chemical was sodium chloride, ordinary table salt. The supplier
was carrying out its OSHA obligation to warn of potential hazards.
There is nothing wrong with careful handling of sodium chloride.
The danger comes from a situation in which hazardous and safe
substances carry similar warnings, leading to scant attention being
paid to all.

As an example, a warning about skin contact is also provided
with tetrodotoxin, the highly potent poison present in some fish that
is rumored to be the active ingredient in the "zombie powder"
Haitian voodoo practitioners throw to paralyze victims. For many
years, tetrodotoxin was one of the few substances to come with a
sheet of paper warning about hazards.

Now, OSHA requires chemical suppliers to prepare and provide
a two-page "Material Safety Data Sheet" for all chemicals that
might be hazardous. There are even such sheets for sodium
chloride, advising the laboratory worker to "Wear [a I respirator,
chemical safety goggles, rubber boots and heavy rubber gloves" in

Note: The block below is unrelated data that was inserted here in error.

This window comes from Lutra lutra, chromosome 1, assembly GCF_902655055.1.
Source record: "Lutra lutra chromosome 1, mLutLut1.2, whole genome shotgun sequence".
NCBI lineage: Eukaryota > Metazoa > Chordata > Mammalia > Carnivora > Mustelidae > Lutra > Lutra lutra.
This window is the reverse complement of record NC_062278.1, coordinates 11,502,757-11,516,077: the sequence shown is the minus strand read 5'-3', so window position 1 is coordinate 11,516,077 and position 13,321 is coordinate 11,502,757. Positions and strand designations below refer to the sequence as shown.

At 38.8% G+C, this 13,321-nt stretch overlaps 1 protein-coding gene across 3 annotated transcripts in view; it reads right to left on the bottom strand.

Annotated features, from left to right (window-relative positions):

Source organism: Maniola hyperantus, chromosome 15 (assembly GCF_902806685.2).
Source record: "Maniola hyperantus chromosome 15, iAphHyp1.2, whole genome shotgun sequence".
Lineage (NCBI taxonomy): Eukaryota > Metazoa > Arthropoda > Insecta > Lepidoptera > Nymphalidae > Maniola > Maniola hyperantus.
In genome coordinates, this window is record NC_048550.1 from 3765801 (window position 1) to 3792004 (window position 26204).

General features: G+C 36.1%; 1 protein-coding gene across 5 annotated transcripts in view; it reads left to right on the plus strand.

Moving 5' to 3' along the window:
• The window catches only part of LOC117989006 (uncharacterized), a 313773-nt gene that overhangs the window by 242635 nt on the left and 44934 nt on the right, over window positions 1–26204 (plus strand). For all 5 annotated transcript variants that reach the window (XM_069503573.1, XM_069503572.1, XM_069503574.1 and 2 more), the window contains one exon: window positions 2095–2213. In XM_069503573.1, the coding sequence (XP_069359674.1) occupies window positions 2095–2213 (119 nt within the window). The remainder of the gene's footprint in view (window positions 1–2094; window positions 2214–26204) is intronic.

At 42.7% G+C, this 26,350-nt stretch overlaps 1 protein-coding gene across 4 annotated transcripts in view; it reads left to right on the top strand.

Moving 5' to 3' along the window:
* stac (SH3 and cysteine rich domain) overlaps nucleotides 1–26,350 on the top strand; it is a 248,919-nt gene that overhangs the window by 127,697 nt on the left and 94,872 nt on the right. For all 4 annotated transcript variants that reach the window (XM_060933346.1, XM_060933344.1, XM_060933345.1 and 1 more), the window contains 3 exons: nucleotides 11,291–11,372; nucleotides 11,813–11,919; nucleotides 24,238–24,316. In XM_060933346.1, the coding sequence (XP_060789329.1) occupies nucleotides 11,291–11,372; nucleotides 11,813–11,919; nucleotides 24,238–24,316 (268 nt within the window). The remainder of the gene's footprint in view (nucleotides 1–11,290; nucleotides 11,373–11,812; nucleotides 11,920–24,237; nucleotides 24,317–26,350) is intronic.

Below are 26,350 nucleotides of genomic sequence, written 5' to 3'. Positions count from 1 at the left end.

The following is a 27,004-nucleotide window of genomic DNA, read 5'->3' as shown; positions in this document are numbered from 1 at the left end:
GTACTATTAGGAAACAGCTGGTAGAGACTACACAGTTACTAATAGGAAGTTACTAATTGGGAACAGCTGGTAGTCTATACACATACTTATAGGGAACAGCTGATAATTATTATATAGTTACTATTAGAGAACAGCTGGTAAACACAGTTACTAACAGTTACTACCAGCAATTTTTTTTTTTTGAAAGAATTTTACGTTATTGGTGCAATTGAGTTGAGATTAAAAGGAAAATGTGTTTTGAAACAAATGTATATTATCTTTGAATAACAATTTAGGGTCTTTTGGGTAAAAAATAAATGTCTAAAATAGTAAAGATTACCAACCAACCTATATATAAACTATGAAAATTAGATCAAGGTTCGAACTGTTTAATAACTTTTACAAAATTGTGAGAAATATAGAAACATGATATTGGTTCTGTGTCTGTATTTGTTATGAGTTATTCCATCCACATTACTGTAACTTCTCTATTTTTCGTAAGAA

the event that some salt spills. Although the warning on
tetrodotoxin is more severe than that for salt, the effect of turning
up the intensity of warnings on low-risk chemicals is to blur the
distinction between high and low risk.

The warnings about salt are not an isolated example of one
chemical supplier worried about liability. Here's another company's
advisory about a different chemical: "After contact with skin, wash
immediately with plenty of soap and water, . . . Special Firefighting
Procedures: Wear self-contained breathing apparatus and
protective clothing to prevent contact with skin or eyes. . . . Waste
Disposal Method: Dissolve or mix the material with a combustible
solvent and burn in a chemical incinerator equipped with an after-